Fifth Circuit Denies Request for New Hearing: Comprehensive Texas Ultrasound Law Still Stands
Today, the Fifth Circuit Court of Appeals stood by its decision to ensure that women have the ability to receive all “truthful, non-misleading” information available to them before choosing an abortion, and denied the Center for Reproductive Rights (CRR)’s request for a new hearing regarding the Texas ultrasound law.
On January 10, 2012, a three-judge panel of the Fifth Circuit Court of Appeals reversed a lower court’s injunction against a newly enacted Texas ultrasound law’s enforcement, and issued a unanimous decision upholding the law. The Court’s decision to allow the ultrasound law to go into effect ensured that women will receive information on the consequences of abortion to their unborn children, allowing them to make a fully informed decision.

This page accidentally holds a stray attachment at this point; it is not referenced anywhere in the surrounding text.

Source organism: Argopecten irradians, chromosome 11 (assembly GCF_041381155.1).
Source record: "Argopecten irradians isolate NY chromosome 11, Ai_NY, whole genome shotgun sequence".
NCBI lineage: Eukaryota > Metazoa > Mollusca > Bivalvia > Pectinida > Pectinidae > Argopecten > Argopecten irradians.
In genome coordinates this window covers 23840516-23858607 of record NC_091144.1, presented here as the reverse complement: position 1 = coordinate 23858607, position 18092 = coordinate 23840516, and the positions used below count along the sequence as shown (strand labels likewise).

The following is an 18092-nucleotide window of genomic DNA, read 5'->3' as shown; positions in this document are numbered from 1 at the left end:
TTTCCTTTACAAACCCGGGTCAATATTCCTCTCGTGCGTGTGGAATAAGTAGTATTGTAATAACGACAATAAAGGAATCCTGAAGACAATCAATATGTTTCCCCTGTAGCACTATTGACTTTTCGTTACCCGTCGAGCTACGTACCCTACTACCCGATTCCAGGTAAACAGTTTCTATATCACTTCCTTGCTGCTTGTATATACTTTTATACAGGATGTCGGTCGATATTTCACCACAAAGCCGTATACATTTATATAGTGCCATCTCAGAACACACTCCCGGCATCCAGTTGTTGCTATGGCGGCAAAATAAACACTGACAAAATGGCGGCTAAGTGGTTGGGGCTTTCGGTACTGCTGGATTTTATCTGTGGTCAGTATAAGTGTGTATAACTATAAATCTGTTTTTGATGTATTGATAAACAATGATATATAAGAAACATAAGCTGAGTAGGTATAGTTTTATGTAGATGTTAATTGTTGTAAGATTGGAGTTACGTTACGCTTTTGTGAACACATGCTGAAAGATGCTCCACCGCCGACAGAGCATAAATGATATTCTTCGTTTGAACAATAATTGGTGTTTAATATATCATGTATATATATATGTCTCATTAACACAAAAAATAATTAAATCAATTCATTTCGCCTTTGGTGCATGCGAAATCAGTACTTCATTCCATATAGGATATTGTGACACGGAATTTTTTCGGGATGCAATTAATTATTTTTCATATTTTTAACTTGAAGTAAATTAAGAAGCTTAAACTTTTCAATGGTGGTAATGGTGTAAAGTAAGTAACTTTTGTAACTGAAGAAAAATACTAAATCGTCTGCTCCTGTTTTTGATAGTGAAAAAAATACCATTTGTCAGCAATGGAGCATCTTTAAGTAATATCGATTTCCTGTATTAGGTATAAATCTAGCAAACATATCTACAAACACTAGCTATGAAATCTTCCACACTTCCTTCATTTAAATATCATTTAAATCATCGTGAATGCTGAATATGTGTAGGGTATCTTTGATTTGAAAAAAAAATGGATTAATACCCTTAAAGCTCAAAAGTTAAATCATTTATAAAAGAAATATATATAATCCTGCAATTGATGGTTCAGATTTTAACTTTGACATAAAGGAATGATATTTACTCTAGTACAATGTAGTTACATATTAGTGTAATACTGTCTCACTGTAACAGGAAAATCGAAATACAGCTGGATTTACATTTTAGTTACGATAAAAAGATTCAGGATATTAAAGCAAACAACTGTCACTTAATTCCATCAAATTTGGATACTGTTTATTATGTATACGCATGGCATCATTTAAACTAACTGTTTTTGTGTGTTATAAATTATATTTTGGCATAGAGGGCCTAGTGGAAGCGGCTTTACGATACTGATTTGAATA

The Center for Reproductive Rights (CRR)—who does not want women to receive complete and accurate information before making this important medical decision—filed a petition on January 24, 2012 for a rehearing en banc, asking that the entire appellate court hear the case. Today, however, the Court again placed women’s health and safety above abortion advocates who refuse to allow women access to truthful, medical information. The Court denied CRR’s request for a new hearing, which means that Texas’ ultrasound law will remain in effect.
As the Fifth Circuit noted in its January ruling, the disclosure of the ultrasound, the fetal heartbeat, and accompanying medical descriptions are “the epitome of truthful, non-misleading information.” It is this critical information that truly advances women’s health and empowers women to make informed decisions.
In January, AUL President and CEO Dr. Charmaine Yoest debated Nancy Keenan of NARAL on Fox News Channel. Watch Dr. Yoest discuss Texas’ important sonogram law and the positive impact this law will have on women.
AUL advised on the Texas ultrasound bill before its passage, and has advised the Texas Solicitor General in his defense of the law before the Fifth Circuit.